12. The bastions are flanking a small street. It doesn’t go exactly in the middle between them so it isn’t obvious that this location was chosen on purpose, and the street is actually a section of the ancient King’s Road (Kuninkaantie). It was the only road from Turku all the way to Vyborg, and the bastions were supposed to safeguard it at the border of the realm. The modern European Route E18 goes through roughly the same areas but of course the alignment was changed and the road was rebuilt many times over. Many section of the original King’s Road still exist in some shape like this one; of course, they are mostly paved these days. The longest section is the museum road Hamina — Virojoki (Road 3513), 35 km long.
A tourist route named Kuninkaantie (and signposted with signs with yellow crown) also exists from Turku to the Russian border, one of the most visible Finnish tourist routes. It follows the old road whenever feasible, and there is quite a lot of minor sights along it. Loviisa coastal fortress is one of them, in fact.
13. I’m still not sure why bother building bastions not attached to a complete fortress. Couldn’t the enemy just, like, walk around? Anyway the second bastion, named Ungern, is in a much better shape. As far as I understood this is on purpose; Ungern is repaired and restored whenever necessary while Rosen is left for time and elements to do their job.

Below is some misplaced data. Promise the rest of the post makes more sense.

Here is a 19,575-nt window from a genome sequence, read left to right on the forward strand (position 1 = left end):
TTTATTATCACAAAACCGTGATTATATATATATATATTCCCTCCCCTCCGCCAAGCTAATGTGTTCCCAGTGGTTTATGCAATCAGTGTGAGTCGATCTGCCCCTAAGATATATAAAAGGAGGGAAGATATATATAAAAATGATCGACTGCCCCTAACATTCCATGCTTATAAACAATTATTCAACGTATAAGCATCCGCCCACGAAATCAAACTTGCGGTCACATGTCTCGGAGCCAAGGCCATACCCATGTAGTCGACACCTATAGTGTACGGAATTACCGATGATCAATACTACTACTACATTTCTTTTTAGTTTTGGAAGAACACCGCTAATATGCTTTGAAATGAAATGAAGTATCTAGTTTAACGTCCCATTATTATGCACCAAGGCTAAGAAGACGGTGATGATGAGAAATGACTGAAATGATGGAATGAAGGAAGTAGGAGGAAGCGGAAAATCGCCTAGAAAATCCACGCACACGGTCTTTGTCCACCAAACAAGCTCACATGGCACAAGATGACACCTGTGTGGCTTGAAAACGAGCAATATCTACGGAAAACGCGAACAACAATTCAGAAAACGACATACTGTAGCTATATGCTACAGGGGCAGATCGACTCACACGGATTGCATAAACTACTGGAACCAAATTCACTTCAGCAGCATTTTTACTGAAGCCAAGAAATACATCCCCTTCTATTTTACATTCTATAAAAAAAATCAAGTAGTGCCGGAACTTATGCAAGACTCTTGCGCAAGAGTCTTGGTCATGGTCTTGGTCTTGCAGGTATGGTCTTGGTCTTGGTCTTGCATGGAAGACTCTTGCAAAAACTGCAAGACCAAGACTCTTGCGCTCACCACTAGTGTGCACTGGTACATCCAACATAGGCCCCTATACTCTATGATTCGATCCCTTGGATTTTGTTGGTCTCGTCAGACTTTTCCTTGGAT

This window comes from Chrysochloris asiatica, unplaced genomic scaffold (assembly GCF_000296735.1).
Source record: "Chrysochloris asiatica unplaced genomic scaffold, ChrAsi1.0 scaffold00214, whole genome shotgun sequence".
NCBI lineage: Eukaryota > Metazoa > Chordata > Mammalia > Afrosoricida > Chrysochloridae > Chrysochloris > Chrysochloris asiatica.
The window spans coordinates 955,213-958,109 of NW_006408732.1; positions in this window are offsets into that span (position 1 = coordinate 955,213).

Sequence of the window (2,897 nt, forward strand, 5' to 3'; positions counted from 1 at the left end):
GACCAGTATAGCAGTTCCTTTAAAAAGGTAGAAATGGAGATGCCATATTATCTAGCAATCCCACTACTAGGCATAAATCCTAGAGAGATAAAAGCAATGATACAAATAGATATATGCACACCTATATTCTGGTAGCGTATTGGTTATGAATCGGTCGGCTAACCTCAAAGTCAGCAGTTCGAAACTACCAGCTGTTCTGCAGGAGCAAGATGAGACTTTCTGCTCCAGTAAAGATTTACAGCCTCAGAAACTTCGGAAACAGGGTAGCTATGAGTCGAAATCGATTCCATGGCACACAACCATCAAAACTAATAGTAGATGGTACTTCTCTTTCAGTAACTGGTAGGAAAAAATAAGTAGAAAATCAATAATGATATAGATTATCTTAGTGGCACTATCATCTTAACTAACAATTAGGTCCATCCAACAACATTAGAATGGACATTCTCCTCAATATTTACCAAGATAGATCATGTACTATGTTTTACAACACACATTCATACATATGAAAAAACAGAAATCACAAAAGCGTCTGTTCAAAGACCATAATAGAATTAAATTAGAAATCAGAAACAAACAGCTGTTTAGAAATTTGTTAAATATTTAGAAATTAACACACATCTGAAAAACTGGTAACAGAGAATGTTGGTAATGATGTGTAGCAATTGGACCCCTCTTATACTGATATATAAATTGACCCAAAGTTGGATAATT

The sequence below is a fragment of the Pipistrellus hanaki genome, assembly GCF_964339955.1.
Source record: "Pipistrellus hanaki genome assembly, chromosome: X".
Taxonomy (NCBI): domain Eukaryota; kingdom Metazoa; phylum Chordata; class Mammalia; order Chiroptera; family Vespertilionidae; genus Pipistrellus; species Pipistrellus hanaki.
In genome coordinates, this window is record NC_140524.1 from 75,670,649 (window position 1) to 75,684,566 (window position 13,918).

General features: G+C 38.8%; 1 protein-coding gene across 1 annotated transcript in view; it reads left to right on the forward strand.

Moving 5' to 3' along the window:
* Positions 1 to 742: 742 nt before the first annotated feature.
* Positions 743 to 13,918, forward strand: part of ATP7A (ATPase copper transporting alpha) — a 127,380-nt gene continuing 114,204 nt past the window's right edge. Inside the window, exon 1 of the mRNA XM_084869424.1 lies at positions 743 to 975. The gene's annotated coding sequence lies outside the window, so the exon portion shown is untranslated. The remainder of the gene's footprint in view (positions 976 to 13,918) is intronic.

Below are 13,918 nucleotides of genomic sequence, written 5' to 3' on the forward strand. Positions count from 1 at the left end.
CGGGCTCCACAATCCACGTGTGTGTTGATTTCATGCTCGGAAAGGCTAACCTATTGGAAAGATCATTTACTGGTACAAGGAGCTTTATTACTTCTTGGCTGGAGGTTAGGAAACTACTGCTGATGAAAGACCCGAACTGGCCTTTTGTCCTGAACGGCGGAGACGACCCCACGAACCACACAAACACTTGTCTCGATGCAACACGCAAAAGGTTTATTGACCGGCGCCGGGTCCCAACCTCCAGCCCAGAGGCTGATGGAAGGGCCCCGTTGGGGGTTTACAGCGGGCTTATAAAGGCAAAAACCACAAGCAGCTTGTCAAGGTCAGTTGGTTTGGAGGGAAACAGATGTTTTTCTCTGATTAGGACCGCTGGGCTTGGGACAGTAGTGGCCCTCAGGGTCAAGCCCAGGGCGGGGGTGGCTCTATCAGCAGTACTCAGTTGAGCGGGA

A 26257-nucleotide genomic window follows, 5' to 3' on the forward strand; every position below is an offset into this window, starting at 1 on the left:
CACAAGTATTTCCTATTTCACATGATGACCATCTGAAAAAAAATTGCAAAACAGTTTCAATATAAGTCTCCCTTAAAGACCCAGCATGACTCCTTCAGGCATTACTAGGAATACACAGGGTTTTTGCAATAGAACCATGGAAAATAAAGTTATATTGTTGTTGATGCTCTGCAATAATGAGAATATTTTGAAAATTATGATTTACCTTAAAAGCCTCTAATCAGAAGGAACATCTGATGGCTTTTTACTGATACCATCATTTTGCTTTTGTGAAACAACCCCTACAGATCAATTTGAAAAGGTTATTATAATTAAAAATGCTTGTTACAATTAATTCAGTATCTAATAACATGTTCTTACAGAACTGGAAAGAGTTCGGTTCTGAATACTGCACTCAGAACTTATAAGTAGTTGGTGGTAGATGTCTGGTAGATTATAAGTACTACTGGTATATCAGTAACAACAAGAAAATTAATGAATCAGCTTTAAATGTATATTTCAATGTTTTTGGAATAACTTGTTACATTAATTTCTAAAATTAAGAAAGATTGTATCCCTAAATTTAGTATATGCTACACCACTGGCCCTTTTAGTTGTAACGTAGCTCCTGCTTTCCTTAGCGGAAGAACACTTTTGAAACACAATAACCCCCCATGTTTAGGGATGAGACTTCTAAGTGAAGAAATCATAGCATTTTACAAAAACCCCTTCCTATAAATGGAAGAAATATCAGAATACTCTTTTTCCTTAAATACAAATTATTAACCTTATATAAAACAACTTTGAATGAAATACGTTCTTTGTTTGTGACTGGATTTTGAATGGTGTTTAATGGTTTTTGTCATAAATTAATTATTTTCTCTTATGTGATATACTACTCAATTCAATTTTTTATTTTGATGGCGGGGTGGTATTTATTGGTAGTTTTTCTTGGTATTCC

14. There is a very nice park behind the walls of Ungern.
15. And a summer theater, too.
16. Old moats in the park.
18. The park stretches to the banks of Loviisanjoki River, a rather small and muddy stream which nonetheless was somehow made to look really beautiful.
19. The signs say that a few years ago the river course was examined by the scientists, its wildlife (mainly perches and minnows) was recorded, it was dredged, and some artificial rapids were made, both for aesthetic value and for fish. This is quite an impressive feat. I mean, given the size of the river, they still actually bothered.